5. I read an introduction to Stoic philosophy by Braxton called “A Guide to the Good Life” and enjoyed it. My impression parallels Chapman’s. The similarities are striking.

  6. @ Dan
    Thanx for telling us about William Braxton Irvine: A Guide to the Good Life.

    But do tell us: If your impression is similar to Chapman’s but you enjoyed it and Chapman didn’t, are you telling us that you are probably more sympathetic to a Sutric Worldview — as opposed to the Tantric Worldview that Chapman discusses in his “Buddhism for Vampires” interview? Chapmans interview aptly shows up that Buddhism contains a variety of flavors — just curious what mix you find tasty?

  7. Over a period of about eight years I read a good deal of the Pali Canon as well as the Mahayana classics: Flower Ornament Sutra, Lotus Sutra, Perfection of Wisdom texts Jataka tales, etc. The context for this reading was in a group of lay practitioners. We called ourselves “The Sutra Salon” and disbanded about a year ago.

    Since 2008 I have led what amounts to a Buddhist book club/meditation sangha that I call “The Society of Friends of the Buddha” because it borrows its format from the Society of Friends of Jesus (aka Quakers). We meet twice a month.

    These DIY forms of Buddhism are what I find most tasty.

  8. @Dan Gurney
    Thanx — sounds like a smorgasbord. All you can eat.

  9. Well, yes, a smorgasbord of sorts, but I haven’t sampled much off the Vajrayana board as of yet.

  10. Synesius Richards

    Not wishing to pick fault in your admirable desire to make Marcus Aurelius better known – which I share fully, but just for tidiness sake, Marcus wrote his little book which he simply inscribed “To Myself” (never intending it for publication) in GREEK, not Latin. He was of course a Roman Emperor, but Greek was very much used by upper class Romans of the time, rather like Latin used to be used by European scholars. It was also useful in practical terms as the common language of the whole of the Eastern part of the Empire.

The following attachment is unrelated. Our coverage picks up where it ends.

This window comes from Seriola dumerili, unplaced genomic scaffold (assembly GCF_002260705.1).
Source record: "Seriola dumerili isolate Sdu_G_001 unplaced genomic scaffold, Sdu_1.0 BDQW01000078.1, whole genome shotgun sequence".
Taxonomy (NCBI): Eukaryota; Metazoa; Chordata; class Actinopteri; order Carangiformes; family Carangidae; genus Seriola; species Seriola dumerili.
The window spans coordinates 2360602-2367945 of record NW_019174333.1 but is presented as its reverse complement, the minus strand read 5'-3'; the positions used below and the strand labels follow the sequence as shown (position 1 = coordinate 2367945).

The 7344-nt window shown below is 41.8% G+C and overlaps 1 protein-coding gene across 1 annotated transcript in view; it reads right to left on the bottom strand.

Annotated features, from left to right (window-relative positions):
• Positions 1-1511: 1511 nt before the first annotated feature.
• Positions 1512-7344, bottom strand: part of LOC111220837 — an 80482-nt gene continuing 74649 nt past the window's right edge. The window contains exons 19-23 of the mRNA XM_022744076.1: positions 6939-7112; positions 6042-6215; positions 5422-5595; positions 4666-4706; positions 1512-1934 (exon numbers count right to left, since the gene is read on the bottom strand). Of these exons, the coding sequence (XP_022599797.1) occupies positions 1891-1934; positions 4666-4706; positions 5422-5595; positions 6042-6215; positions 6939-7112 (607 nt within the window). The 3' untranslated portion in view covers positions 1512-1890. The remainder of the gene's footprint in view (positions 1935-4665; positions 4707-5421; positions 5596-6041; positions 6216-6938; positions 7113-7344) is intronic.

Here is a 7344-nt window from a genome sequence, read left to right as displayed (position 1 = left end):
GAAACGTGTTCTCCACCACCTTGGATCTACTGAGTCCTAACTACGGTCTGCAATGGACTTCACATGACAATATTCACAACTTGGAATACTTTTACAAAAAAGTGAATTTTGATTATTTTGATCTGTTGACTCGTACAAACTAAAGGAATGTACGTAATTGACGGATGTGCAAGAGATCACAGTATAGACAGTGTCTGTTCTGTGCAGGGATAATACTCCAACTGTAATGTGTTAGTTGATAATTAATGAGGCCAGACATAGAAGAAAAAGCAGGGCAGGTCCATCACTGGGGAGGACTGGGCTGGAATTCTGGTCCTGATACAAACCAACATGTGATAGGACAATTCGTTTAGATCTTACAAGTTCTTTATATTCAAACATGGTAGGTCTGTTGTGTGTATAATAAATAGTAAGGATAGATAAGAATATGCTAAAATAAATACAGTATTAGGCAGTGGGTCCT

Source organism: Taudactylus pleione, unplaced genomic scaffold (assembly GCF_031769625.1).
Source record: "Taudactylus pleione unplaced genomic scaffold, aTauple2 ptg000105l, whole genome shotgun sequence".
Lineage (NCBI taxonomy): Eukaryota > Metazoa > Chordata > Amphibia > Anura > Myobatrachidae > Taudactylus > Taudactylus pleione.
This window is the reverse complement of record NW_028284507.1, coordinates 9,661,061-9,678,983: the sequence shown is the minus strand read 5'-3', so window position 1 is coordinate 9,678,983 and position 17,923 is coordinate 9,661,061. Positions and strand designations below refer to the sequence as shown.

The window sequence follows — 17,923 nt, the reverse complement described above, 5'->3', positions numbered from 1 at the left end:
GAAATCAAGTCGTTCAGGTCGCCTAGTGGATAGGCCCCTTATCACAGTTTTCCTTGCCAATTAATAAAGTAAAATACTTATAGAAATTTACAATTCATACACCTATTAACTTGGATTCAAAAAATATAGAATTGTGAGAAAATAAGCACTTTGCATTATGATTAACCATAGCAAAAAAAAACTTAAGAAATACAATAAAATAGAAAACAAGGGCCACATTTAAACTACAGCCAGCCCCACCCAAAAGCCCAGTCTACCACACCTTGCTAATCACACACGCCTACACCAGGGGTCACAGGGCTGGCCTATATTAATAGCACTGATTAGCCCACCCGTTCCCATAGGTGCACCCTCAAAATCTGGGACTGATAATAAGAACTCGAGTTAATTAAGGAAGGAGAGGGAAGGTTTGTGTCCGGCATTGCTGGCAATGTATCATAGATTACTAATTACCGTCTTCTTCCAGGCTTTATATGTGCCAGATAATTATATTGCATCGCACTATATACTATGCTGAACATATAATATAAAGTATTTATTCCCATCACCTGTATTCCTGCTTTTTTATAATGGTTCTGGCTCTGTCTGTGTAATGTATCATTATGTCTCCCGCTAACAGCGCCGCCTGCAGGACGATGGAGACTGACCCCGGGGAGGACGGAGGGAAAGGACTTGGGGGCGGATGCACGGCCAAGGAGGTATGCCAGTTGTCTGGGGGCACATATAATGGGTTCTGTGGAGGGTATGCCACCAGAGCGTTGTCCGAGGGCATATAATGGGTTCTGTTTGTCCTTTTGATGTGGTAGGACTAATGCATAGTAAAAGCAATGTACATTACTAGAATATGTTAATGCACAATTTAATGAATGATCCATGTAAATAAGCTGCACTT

11. Thank, Synesius, I updated the post. Do you know of any Greek versions?

  12. Synesius Richards

    There are at least two sites on the Internet with the Greek text

    This looks corrupted! But it is on Scribd. Go there and look for Marcus Aurelius.

    The other (that I know of) is at

    Good hunting!

    Incidentally, the Schulz Latin translation was made as late as 1802!


  13. Synesius Richards

    By the way, there is nice PDF version of the Casaubon translation at'%2520Meditations%2520-%2520tr.%2520Casaubon.pdf&ei=iH_5TtS5JYag8gO-vOSlAQ&usg=AFQjCNFX-PQwzPr4PBAu0iHLQnm5qopT-g&sig2=lsx6rCybrkN5qMNdhZ4jcQ

    if you can make that out! The Meric Casaubon translation is IMO the best of the English translations. It was done back in the 17th. century, and there is a very attractive facsimile edition as a (free) Google book in their ebook library. It is a little awkward to read in that version at first as the 17th. century printers use the old ‘long s’ that looks rather like a ‘f’, but without the crossbar. Once you get used to it though, this adds to the feel of an ‘ancient document’ somehow. Casaubon had the grace too to put in brackets phrases added to make the sense clear, but which are not actually in the Greek. For example, the very first section reads “Of my Grandfather Verus (I have learned) to be gentle and meek.” This makes it clear that Marcus is not claiming to have mastered all these virtues, but that the various people he lists in the first chapter stand to him as EXAMPLES of them to emulate. The PDF above has unfortunately left out these brackets throughout, which I think is a pity.